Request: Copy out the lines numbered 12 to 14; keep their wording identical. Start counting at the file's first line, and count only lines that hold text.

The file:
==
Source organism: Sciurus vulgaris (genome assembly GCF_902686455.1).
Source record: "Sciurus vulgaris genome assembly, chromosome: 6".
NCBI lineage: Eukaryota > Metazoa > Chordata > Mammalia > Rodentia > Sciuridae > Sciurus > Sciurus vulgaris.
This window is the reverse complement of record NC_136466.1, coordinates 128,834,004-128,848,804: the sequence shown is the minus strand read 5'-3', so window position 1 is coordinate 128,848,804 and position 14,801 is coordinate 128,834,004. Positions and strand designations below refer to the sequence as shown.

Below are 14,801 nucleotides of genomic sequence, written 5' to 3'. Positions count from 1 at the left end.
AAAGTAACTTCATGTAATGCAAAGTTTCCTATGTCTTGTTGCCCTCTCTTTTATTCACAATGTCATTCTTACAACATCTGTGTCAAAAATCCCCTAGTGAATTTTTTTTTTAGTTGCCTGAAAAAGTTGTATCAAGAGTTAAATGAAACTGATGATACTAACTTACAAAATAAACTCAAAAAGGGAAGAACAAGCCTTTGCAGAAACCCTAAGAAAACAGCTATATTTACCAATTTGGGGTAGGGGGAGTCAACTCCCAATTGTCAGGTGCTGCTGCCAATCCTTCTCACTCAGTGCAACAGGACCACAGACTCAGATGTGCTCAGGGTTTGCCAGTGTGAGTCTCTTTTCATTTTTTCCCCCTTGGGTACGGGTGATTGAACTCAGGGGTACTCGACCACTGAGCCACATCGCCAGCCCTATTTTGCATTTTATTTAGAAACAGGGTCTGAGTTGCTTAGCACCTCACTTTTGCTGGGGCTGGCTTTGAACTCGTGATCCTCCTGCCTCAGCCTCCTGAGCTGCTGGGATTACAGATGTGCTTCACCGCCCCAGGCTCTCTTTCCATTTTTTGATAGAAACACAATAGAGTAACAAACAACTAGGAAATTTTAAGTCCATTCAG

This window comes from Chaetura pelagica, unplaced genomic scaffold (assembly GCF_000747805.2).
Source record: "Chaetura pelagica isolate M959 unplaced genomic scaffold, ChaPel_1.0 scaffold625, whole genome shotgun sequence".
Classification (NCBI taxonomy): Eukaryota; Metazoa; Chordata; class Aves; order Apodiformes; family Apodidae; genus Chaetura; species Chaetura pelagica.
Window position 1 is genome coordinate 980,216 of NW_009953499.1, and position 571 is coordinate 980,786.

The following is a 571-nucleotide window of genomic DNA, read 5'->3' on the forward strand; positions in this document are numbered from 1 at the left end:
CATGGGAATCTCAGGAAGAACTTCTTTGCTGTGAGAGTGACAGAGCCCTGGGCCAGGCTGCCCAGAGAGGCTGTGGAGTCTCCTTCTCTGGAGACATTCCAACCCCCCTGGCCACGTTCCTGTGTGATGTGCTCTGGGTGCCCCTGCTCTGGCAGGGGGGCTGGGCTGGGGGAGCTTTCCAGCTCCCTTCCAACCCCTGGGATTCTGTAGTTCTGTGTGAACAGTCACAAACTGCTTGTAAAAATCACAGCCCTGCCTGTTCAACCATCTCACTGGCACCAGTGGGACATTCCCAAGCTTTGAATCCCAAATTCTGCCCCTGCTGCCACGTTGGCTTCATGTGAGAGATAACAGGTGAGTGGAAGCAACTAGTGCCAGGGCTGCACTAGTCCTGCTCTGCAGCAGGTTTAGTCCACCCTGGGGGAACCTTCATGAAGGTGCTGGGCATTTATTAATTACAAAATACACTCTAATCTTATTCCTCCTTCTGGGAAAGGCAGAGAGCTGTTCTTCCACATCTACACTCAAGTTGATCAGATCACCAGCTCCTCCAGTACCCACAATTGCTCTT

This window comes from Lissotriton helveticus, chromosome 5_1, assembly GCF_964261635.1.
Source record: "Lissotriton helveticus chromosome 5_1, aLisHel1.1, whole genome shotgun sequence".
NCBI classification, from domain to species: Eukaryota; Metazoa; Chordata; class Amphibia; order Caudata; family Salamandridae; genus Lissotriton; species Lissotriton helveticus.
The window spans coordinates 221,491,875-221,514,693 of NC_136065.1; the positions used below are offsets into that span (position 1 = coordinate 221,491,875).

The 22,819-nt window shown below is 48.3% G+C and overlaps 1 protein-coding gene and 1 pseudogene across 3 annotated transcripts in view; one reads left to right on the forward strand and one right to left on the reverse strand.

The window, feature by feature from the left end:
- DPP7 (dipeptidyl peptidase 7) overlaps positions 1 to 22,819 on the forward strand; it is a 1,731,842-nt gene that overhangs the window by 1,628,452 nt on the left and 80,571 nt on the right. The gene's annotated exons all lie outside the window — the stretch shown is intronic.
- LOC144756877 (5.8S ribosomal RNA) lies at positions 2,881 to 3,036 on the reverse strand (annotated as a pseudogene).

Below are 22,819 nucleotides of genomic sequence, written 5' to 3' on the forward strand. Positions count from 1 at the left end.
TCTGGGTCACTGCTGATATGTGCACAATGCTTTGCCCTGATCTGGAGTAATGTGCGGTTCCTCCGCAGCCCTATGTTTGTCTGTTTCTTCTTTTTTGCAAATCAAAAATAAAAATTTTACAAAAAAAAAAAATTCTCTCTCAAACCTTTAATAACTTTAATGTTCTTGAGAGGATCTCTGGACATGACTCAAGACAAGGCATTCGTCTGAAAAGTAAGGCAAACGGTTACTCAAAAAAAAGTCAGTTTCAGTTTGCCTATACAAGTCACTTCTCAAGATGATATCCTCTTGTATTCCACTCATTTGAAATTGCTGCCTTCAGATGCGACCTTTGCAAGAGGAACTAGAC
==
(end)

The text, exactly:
CATGGGAATCTCAGGAAGAACTTCTTTGCTGTGAGAGTGACAGAGCCCTGGGCCAGGCTGCCCAGAGAGGCTGTGGAGTCTCCTTCTCTGGAGACATTCCAACCCCCCTGGCCACGTTCCTGTGTGATGTGCTCTGGGTGCCCCTGCTCTGGCAGGGGGGCTGGGCTGGGGGAGCTTTCCAGCTCCCTTCCAACCCCTGGGATTCTGTAGTTCTGTGTGAACAGTCACAAACTGCTTGTAAAAATCACAGCCCTGCCTGTTCAACCATCTCACTGGCACCAGTGGGACATTCCCAAGCTTTGAATCCCAAATTCTGCCCCTGCTGCCACGTTGGCTTCATGTGAGAGATAACAGGTGAGTGGAAGCAACTAGTGCCAGGGCTGCACTAGTCCTGCTCTGCAGCAGGTTTAGTCCACCCTGGGGGAACCTTCATGAAGGTGCTGGGCATTTATTAATTACAAAATACACTCTAATCTTATTCCTCCTTCTGGGAAAGGCAGAGAGCTGTTCTTCCACATCTACACTCAAGTTGATCAGATCACCAGCTCCTCCAGTACCCACAATTGCTCTT

This window comes from Lissotriton helveticus, chromosome 5_1, assembly GCF_964261635.1.
Source record: "Lissotriton helveticus chromosome 5_1, aLisHel1.1, whole genome shotgun sequence".